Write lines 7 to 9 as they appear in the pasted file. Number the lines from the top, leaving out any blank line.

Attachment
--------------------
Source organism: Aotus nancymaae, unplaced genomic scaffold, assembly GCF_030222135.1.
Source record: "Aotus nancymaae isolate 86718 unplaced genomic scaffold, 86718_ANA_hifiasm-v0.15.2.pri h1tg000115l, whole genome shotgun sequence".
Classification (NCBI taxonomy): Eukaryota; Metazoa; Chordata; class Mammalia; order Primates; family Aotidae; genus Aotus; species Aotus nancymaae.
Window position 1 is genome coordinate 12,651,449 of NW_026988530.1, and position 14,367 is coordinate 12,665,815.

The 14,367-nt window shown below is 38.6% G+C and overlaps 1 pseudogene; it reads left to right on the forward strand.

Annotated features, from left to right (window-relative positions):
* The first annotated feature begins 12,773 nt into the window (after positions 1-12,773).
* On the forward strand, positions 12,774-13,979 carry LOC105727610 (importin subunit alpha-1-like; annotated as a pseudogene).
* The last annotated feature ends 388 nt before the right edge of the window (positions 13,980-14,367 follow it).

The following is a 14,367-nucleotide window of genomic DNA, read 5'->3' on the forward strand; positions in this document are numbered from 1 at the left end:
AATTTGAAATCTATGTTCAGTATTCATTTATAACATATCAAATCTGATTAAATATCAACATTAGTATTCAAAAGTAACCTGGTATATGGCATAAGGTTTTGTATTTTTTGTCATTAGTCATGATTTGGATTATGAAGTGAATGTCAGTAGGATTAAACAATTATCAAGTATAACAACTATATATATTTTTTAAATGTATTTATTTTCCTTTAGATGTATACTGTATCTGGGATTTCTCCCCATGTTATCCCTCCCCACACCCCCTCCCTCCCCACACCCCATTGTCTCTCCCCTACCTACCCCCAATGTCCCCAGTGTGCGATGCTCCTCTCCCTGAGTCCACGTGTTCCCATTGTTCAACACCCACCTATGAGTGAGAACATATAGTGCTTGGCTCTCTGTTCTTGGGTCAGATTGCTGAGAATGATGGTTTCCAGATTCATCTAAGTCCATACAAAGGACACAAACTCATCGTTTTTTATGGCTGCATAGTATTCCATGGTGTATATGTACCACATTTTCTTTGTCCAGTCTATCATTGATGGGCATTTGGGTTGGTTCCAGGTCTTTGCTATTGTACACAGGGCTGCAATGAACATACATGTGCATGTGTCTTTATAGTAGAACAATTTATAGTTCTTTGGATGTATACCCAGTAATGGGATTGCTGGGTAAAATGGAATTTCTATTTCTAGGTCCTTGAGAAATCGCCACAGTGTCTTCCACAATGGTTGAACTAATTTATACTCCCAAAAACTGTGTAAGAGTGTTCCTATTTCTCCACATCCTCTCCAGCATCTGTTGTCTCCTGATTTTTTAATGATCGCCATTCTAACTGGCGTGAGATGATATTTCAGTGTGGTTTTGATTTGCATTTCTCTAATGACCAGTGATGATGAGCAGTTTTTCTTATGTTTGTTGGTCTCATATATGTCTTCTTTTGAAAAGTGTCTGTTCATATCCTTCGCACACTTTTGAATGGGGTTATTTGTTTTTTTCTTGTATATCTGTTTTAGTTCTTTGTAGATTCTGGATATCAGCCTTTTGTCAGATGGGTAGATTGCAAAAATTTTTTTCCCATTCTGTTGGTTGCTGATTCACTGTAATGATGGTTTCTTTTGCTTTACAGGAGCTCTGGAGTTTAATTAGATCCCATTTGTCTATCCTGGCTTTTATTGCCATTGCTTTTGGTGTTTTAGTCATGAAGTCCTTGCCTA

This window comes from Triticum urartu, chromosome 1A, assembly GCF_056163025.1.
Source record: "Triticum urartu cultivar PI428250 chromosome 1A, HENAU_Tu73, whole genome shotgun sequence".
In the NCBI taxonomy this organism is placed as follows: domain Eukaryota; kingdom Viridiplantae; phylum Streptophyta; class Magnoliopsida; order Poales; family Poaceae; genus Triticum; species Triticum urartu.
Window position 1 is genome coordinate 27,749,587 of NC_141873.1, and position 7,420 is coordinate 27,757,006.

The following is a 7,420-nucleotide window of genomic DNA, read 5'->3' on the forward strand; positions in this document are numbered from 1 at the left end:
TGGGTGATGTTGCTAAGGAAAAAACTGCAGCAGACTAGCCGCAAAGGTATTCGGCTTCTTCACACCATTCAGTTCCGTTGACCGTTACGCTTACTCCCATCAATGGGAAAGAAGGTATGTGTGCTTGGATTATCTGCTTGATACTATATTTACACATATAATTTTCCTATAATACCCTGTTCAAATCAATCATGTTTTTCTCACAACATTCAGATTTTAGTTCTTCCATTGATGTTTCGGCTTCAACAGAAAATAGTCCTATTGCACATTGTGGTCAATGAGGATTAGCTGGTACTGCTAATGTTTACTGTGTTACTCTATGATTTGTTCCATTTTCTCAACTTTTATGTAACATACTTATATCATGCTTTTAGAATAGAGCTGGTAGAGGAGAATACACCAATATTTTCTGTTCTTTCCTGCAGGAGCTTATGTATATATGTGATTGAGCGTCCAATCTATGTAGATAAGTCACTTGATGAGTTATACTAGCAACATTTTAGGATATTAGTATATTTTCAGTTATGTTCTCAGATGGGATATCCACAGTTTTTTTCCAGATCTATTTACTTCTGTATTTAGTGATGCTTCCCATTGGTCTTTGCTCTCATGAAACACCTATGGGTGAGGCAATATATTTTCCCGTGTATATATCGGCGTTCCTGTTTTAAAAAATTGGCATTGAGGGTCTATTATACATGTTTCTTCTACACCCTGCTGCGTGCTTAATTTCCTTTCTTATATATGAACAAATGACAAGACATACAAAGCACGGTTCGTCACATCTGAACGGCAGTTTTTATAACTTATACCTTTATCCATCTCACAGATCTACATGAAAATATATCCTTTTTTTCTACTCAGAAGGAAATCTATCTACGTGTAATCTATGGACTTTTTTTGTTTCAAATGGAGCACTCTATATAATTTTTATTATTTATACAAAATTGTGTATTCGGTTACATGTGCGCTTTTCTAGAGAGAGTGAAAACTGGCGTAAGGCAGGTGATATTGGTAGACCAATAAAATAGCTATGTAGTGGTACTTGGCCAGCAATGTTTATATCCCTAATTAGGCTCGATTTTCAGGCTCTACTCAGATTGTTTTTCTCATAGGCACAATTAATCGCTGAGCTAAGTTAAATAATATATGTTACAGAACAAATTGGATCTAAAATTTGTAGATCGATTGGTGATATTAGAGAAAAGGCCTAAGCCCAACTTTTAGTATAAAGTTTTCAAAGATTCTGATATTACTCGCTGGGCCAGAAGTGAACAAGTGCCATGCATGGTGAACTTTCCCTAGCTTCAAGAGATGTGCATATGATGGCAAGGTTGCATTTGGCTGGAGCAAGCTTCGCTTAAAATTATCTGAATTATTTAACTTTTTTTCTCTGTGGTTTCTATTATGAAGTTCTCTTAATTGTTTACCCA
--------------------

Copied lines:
* The first annotated feature begins 12,773 nt into the window (after positions 1-12,773).
* On the forward strand, positions 12,774-13,979 carry LOC105727610 (importin subunit alpha-1-like; annotated as a pseudogene).
* The last annotated feature ends 388 nt before the right edge of the window (positions 13,980-14,367 follow it).